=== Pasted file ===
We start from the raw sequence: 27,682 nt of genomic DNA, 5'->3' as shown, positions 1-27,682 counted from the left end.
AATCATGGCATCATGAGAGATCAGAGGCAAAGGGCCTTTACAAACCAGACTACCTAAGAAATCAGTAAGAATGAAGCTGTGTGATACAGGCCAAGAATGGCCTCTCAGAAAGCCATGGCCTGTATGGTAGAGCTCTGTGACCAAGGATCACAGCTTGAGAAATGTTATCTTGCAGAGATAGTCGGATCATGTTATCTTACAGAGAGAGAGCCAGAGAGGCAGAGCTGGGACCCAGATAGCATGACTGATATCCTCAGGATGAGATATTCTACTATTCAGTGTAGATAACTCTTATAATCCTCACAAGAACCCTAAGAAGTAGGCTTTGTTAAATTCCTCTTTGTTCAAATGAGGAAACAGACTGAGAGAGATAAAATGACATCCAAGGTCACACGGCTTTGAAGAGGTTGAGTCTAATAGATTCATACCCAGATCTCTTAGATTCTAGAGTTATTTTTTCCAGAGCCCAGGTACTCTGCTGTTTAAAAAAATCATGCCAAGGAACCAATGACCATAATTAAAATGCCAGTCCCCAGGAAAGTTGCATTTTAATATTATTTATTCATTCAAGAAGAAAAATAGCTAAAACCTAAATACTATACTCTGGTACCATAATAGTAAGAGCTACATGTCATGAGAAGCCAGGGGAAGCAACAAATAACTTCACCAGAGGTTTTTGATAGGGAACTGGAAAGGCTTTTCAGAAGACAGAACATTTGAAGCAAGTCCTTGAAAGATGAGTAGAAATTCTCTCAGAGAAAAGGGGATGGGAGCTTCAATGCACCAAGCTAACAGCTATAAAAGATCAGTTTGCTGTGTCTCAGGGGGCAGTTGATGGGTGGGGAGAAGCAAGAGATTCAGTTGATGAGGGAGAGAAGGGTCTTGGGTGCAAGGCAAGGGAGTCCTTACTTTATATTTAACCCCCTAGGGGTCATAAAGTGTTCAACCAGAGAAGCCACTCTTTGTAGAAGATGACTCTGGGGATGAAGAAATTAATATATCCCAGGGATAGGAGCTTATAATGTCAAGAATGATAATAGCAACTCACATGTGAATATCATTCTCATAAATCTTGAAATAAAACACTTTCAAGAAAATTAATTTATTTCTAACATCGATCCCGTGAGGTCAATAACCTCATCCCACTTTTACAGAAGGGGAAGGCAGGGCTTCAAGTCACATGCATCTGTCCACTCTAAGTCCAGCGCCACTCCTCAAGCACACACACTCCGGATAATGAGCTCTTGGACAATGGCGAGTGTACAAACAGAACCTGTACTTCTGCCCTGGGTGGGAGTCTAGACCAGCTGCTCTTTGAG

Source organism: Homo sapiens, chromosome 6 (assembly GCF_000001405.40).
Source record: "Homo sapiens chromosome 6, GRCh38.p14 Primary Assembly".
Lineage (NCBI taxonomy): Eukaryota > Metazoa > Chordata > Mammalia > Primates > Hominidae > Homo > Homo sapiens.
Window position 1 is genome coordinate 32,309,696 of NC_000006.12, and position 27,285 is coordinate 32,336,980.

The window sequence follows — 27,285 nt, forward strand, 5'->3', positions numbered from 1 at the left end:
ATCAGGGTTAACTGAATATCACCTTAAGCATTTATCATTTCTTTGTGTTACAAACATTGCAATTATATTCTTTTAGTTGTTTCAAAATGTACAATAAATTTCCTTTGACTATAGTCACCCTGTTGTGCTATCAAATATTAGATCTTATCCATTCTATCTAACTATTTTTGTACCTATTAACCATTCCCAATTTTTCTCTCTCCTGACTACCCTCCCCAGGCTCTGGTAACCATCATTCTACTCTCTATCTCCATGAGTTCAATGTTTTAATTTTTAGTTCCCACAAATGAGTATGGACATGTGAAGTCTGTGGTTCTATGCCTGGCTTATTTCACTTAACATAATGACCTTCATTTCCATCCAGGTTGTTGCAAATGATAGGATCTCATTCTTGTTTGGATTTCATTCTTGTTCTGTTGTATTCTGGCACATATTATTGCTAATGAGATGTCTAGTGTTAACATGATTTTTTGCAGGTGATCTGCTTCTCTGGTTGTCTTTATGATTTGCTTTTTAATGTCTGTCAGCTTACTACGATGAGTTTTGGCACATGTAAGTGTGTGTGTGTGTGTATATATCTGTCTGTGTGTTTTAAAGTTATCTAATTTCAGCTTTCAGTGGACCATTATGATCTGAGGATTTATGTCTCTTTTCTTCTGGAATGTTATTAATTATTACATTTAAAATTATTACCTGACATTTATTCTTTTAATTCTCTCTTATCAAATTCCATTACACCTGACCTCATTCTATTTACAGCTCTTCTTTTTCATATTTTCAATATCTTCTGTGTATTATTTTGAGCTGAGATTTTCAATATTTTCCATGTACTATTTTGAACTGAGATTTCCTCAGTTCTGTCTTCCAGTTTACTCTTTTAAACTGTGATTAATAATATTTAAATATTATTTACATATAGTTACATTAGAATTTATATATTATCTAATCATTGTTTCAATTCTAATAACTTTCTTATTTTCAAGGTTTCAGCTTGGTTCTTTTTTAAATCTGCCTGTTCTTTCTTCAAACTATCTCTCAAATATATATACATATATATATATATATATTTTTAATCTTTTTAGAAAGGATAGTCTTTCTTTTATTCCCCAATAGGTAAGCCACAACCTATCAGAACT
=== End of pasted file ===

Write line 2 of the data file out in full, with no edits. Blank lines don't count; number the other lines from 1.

AATCATGGCATCATGAGAGATCAGAGGCAAAGGGCCTTTACAAACCAGACTACCTAAGAAATCAGTAAGAATGAAGCTGTGTGATACAGGCCAAGAATGGCCTCTCAGAAAGCCATGGCCTGTATGGTAGAGCTCTGTGACCAAGGATCACAGCTTGAGAAATGTTATCTTGCAGAGATAGTCGGATCATGTTATCTTACAGAGAGAGAGCCAGAGAGGCAGAGCTGGGACCCAGATAGCATGACTGATATCCTCAGGATGAGATATTCTACTATTCAGTGTAGATAACTCTTATAATCCTCACAAGAACCCTAAGAAGTAGGCTTTGTTAAATTCCTCTTTGTTCAAATGAGGAAACAGACTGAGAGAGATAAAATGACATCCAAGGTCACACGGCTTTGAAGAGGTTGAGTCTAATAGATTCATACCCAGATCTCTTAGATTCTAGAGTTATTTTTTCCAGAGCCCAGGTACTCTGCTGTTTAAAAAAATCATGCCAAGGAACCAATGACCATAATTAAAATGCCAGTCCCCAGGAAAGTTGCATTTTAATATTATTTATTCATTCAAGAAGAAAAATAGCTAAAACCTAAATACTATACTCTGGTACCATAATAGTAAGAGCTACATGTCATGAGAAGCCAGGGGAAGCAACAAATAACTTCACCAGAGGTTTTTGATAGGGAACTGGAAAGGCTTTTCAGAAGACAGAACATTTGAAGCAAGTCCTTGAAAGATGAGTAGAAATTCTCTCAGAGAAAAGGGGATGGGAGCTTCAATGCACCAAGCTAACAGCTATAAAAGATCAGTTTGCTGTGTCTCAGGGGGCAGTTGATGGGTGGGGAGAAGCAAGAGATTCAGTTGATGAGGGAGAGAAGGGTCTTGGGTGCAAGGCAAGGGAGTCCTTACTTTATATTTAACCCCCTAGGGGTCATAAAGTGTTCAACCAGAGAAGCCACTCTTTGTAGAAGATGACTCTGGGGATGAAGAAATTAATATATCCCAGGGATAGGAGCTTATAATGTCAAGAATGATAATAGCAACTCACATGTGAATATCATTCTCATAAATCTTGAAATAAAACACTTTCAAGAAAATTAATTTATTTCTAACATCGATCCCGTGAGGTCAATAACCTCATCCCACTTTTACAGAAGGGGAAGGCAGGGCTTCAAGTCACATGCATCTGTCCACTCTAAGTCCAGCGCCACTCCTCAAGCACACACACTCCGGATAATGAGCTCTTGGACAATGGCGAGTGTACAAACAGAACCTGTACTTCTGCCCTGGGTGGGAGTCTAGACCAGCTGCTCTTTGAG